CAROL STREAM – Sometimes it takes a village to get something done, and when it comes to Carol Stream’s annual Community Food Drive, the members of that village are more than willing to play their part.
“It’s a perfect community event because schools, churches, neighbors and friends can all take part,” said Luanne Newman, food drive chair and executive director of the Carol Stream Chamber of Commerce.
This is the fifth year the Carol Stream Rotary Club organized the Community Food Drive, which started as an effort Newman carried out in her own neighborhood.
When she served as president of the Rotary Club in 2009, Newman wanted to extend the project to anyone who was interested in getting involved.
Now, the Rotary has several community partners, ranging from Community Consolidated School District 93 and Glenbard North High School to various businesses, churches, residents and other organizations.
In 2013, the drive collected 15,000 pounds of food, and that amount has increased during the years, Newman said.
The food collected in the drive will go to three Carol Stream pantries: Interfaith Food Pantry at Outreach Community Center, Humanitarian Service Project and Neighborhood Food Pantries at Lutheran Church of the Master.
Personal care items also will be accepted by the drive.
“In DuPage County, people don’t realize how much hunger there is, how much need there is,” Newman said.
Donations can be dropped off through April 11 at locations throughout Carol Stream.
The culmination of the Community Food Drive is April 12, when donors are welcome to drop off items from 11 a.m. to 4 p.m. at Glenbard North, 990 N. Kuhn Road. Items that have been collected at other sites in town will be brought to the school as well.
All nine schools in Community Consolidated School District 93 also are participating in the Community Food Drive.
The district has been part of the drive all five years. Donations from students, staff and community members who drop off their items at the schools typically fill two trucks each year, Superintendent Bill Shields said.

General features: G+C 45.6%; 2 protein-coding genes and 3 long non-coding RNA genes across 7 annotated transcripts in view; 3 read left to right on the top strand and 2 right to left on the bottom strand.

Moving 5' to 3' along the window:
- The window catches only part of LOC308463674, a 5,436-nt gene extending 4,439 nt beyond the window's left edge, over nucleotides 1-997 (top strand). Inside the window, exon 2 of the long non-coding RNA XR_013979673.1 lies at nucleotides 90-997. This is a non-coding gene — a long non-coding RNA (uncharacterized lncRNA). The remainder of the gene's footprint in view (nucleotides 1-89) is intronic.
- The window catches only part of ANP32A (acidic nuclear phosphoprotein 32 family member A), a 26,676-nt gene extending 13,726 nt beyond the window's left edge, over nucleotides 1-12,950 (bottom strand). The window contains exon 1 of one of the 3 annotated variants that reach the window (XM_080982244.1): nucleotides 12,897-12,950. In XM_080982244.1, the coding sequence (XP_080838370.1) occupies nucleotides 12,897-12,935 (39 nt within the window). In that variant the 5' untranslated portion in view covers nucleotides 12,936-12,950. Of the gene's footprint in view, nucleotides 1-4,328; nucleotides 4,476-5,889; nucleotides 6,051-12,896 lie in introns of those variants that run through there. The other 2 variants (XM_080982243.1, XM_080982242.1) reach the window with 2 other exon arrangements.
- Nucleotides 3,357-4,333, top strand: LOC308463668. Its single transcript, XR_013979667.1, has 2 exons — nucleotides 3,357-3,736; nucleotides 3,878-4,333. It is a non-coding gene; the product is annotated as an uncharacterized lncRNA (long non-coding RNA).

This type of community service is just a way of life in District 93, Shields said. The goal of the district is to go beyond academics to focus on civic leadership as well, preparing students to be good citizens.
“We just think it’s important as a district to do this,” Shields said.
There are many good citizens in Carol Stream who get involved with the Community Food Drive. They’re called neighborhood partners.
These partners lead collection efforts in their own backyards. They distribute fliers and bags to each home in their neighborhood about a week before the drive. Then on April 12, they drive around, collecting the filled bags their neighbors left outside their homes.
Carol Stream resident Rose Calkins has served as a neighborhood partner each year of the drive. For her, it was important to do what she could to help those in her immediate community.
“It strengthens communities,” she said. “You have to help right at home.”
Drive organizers are in need of more partners such as Calkins this year, Newman said. There aren’t as many volunteers this year as there have been for past drives.
“It does take a village,” Calkins said. “It takes everyone.”
How to help
Donate food and personal care items through April 11 at various sites throughout Carol Stream. On April 12, bring donations to Glenbard North.
Become a neighborhood partner by contacting Luanne Newman at 630-665-3325 or email@example.com.
Non-perishable food items such as stew, chili, pastas, pasta sauce, tuna, peanut butter, jelly, coffee, granola bars, cereal, pancake mix, syrup, mayonnaise, ketchup, instant potatoes and oatmeal, and personal care items such as toilet paper, diapers, paper towels, laundry detergent, shampoo, soap and more.
Visit the Carol Stream Chamber of Commerce website at www.carolstreamchamber.com and click on "Community-wide Food Drive" in the calendar for a list of drop-off sites.